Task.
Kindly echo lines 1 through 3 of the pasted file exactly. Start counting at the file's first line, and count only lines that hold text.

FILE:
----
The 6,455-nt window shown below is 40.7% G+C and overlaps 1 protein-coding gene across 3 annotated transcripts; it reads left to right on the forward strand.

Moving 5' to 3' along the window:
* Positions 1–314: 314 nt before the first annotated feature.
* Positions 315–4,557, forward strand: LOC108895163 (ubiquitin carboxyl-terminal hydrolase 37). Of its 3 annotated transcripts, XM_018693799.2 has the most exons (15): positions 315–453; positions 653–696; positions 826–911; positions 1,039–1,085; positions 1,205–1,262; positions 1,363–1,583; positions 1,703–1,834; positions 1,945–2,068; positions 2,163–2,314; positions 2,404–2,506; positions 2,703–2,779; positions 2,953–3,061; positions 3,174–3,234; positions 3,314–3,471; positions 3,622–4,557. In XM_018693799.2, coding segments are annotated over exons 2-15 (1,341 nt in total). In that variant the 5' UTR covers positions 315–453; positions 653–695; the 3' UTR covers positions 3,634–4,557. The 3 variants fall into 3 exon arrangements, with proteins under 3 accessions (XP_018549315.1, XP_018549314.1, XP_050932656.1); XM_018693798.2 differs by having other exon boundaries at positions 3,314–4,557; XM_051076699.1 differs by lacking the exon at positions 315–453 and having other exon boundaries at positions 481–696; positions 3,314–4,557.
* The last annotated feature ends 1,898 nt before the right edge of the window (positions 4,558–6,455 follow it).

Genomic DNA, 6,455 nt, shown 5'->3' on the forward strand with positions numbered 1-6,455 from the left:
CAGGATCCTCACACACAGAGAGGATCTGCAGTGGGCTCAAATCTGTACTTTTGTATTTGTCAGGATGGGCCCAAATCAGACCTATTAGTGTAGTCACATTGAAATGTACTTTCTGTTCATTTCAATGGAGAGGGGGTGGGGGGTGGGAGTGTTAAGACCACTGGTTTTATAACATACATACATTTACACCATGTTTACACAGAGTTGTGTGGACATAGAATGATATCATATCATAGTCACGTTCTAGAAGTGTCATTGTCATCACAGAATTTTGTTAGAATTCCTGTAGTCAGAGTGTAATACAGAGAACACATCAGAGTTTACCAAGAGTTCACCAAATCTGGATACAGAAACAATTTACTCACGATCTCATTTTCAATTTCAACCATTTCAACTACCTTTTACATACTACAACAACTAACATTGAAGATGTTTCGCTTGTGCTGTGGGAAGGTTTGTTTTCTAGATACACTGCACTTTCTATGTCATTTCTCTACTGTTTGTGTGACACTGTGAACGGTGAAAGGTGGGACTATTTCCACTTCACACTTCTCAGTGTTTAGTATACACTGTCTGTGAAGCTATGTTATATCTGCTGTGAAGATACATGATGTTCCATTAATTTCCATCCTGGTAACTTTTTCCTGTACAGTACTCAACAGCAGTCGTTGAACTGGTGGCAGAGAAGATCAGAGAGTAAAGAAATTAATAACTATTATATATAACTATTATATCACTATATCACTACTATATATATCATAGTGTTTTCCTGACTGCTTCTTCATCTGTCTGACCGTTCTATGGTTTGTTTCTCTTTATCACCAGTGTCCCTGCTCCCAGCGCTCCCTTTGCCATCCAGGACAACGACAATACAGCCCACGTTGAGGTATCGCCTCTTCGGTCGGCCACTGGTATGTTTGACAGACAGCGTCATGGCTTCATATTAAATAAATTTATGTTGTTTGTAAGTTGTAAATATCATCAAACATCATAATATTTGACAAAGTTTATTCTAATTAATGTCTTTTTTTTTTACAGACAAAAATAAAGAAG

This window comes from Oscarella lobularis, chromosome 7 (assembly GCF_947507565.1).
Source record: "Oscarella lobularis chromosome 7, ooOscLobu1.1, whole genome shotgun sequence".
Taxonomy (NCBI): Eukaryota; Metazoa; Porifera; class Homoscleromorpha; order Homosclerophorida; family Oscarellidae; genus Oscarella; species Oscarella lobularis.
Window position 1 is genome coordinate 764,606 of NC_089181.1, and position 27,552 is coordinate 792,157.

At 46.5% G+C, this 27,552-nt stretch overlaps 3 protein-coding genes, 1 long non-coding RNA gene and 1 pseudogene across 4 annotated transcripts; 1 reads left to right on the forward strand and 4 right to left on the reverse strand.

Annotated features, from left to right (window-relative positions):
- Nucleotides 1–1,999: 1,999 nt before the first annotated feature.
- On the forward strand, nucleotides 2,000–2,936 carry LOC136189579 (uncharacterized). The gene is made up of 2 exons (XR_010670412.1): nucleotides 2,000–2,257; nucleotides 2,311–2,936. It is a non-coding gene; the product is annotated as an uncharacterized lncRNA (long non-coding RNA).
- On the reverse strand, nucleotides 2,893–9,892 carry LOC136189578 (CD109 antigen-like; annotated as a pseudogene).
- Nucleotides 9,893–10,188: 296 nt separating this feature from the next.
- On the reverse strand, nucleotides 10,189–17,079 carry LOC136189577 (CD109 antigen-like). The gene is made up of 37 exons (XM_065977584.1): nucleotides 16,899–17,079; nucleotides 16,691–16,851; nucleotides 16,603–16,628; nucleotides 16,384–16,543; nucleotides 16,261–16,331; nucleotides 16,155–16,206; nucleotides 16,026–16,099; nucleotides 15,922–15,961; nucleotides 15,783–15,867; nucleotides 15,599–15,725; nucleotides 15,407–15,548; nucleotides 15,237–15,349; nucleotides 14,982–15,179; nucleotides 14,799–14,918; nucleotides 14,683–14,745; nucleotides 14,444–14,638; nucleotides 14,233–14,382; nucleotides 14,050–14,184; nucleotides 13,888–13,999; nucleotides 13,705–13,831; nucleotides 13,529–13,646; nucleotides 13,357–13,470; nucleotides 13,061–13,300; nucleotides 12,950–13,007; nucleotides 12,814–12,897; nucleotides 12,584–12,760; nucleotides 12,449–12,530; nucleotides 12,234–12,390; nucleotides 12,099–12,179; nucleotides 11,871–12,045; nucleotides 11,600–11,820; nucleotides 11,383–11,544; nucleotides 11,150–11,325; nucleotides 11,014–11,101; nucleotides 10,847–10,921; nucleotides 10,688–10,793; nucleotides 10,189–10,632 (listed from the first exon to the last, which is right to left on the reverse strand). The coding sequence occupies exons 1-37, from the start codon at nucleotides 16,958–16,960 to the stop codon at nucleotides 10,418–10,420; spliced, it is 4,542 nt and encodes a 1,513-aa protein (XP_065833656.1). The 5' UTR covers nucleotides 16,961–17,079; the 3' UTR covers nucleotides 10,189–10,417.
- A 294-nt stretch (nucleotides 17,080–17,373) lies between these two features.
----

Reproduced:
The 6,455-nt window shown below is 40.7% G+C and overlaps 1 protein-coding gene across 3 annotated transcripts; it reads left to right on the forward strand.

Moving 5' to 3' along the window:
* Positions 1–314: 314 nt before the first annotated feature.